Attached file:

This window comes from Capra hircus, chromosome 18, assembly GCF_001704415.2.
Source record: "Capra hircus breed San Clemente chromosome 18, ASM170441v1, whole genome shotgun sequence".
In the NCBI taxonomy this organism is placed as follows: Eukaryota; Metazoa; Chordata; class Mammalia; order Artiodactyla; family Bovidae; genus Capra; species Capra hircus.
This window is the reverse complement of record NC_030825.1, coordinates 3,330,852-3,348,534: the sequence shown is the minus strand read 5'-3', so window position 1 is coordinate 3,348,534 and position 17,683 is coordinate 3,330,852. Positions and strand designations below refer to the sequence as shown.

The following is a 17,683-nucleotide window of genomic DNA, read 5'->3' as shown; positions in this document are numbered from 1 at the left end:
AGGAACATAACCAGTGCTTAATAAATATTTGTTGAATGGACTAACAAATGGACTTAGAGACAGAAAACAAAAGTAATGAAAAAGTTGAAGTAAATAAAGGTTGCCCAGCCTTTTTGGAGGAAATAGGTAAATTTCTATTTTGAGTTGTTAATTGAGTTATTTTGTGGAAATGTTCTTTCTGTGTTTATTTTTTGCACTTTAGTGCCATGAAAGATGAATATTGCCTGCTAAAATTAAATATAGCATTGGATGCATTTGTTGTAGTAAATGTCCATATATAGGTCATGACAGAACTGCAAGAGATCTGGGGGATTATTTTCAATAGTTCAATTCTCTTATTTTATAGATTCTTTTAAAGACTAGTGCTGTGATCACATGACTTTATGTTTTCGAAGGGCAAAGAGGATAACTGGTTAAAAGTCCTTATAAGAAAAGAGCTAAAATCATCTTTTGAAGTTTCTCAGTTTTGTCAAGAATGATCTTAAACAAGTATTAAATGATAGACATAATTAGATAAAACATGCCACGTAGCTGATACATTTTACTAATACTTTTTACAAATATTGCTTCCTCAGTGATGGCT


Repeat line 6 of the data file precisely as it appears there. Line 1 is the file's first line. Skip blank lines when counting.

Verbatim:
AGGAACATAACCAGTGCTTAATAAATATTTGTTGAATGGACTAACAAATGGACTTAGAGACAGAAAACAAAAGTAATGAAAAAGTTGAAGTAAATAAAGGTTGCCCAGCCTTTTTGGAGGAAATAGGTAAATTTCTATTTTGAGTTGTTAATTGAGTTATTTTGTGGAAATGTTCTTTCTGTGTTTATTTTTTGCACTTTAGTGCCATGAAAGATGAATATTGCCTGCTAAAATTAAATATAGCATTGGATGCATTTGTTGTAGTAAATGTCCATATATAGGTCATGACAGAACTGCAAGAGATCTGGGGGATTATTTTCAATAGTTCAATTCTCTTATTTTATAGATTCTTTTAAAGACTAGTGCTGTGATCACATGACTTTATGTTTTCGAAGGGCAAAGAGGATAACTGGTTAAAAGTCCTTATAAGAAAAGAGCTAAAATCATCTTTTGAAGTTTCTCAGTTTTGTCAAGAATGATCTTAAACAAGTATTAAATGATAGACATAATTAGATAAAACATGCCACGTAGCTGATACATTTTACTAATACTTTTTACAAATATTGCTTCCTCAGTGATGGCT